Ex-Jazz center: Karl Malone’s work in gym was unmatched


mike-brown-bullsFormer NBA center Mike Brown played 11 years in the NBA, with some of the most talented and winning players in the league. That list includes the Chicago Bulls’ guard Michael Jordan, Boston Celtics’ Larry Bird, and Utah Jazz power forward Karl Malone.

Brown now lives in Las Vegas where he helps coach high school basketball and runs a non-profit organization geared toward keeping youngsters out of gangs.

Brown has recently met with “TheHoopsguy”, and talked briefly about his NBA career, and the players he played with.

“My rookie year in Chicago, I was having one of those days where I did not feel like being at practice. Just like any job, we have days as athletes when we don’t feel like being at work,” he recalls.

“We were doing a drill where the first player down the court got to take the shot. We had just played the night before and Michael played over 40 minutes. I watched him beat everyone down the floor every time down and lead the drill. I thought to myself If I can’t give it my best for a couple hours, I don’t belong here. If he can work that hard, why can’t I? That is what kept me in the league for 11 years. It really helped shape my career,” Brown said.

Since Brown spent 4 seasons with the Utah Jazz, he also spoke about the Malone-Stockton tandem.

“Malone’s work in the weight room was unmatched; It was unlike anything I had ever seen,” Brown said.

Speaking of Stockton, Brown said he was a “fierce competitor”.

“You wanted him on your side. He was also more athletic than given credit for. He used to beat Ricky Green during suicide drills by 15 seconds. John was always prepared. He could have a bad shooting night, but step up and hit the big shot,” he said.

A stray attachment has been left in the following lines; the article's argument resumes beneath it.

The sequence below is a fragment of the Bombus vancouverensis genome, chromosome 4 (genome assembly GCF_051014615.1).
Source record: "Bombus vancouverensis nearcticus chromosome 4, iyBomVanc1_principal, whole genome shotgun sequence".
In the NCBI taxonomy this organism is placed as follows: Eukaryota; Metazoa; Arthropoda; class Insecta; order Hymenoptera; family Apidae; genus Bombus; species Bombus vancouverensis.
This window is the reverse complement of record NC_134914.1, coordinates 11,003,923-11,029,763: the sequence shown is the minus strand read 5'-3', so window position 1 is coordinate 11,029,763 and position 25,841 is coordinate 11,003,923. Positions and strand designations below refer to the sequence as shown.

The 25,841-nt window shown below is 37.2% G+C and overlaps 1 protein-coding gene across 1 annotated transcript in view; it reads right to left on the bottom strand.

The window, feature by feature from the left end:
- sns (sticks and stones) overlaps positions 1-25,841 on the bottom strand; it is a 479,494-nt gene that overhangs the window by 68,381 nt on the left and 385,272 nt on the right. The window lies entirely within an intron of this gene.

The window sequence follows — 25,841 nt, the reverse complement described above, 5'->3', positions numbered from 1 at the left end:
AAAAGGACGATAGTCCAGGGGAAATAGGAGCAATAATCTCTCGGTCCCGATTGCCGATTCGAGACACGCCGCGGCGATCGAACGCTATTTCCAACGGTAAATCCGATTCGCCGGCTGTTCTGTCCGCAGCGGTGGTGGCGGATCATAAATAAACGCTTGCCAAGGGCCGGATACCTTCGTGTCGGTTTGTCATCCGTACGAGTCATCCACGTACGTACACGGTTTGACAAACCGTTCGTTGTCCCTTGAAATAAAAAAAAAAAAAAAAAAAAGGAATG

The last player Brown talked about was the legendary Larry Bird.

“Early in my career we were on a road trip in Boston. I knew I probably would not play much that night, so I caught a cab to the arena a few hours before the game to get some work in,” Brown recalls.

“I saw Larry Bird there alone. It was hours before tip-off, he had just won a championship and an MVP, yet he was the first one there. I noticed he had gloves on as he was shooting. I walked over to Larry, and asked him why he was wearing gloves. “If I can make these shots with gloves on, they will be a piece of cake when I’m not wearing them,” Brown said.

Brown played at George Washington University in the early 1980s, and was selected by the Chicago Bulls in the third round of the 1985 NBA Draft.

He played 11 seasons (1986-1997) in the NBA as a member of the Bulls, Utah Jazz, Minnesota Timberwolves, Philadelphia 76ers, and Phoenix Suns.

Brown averaged career high 7.7 ppg and 5.8 rpg for the Jazz during the 1991-92 season. He appeared in total of 626 NBA games (started 112), holding career averages of 5.0 ppg, 4.4 rpg in 17.5 mpg.

Brown also played professionally overseas. For the 2007-08 season, the Chicago Bulls employed Brown as an assistant coach.

Back in 2012, Brown spoke to NBRPA (National Basketball Retired Players Association), and also shared some thoughts of other NBA legends, in particular the top three centers of the 90’s NBA.

“The toughest person to play against was Hakeem Olajuwon. Patrick Ewing gave you the physical, David Robinson gave you finesse … Hakeem had the combination of both. Hakeem “The Dream” wasn’t really a “Dream,” he was a nightmare,” Brown said at the time.

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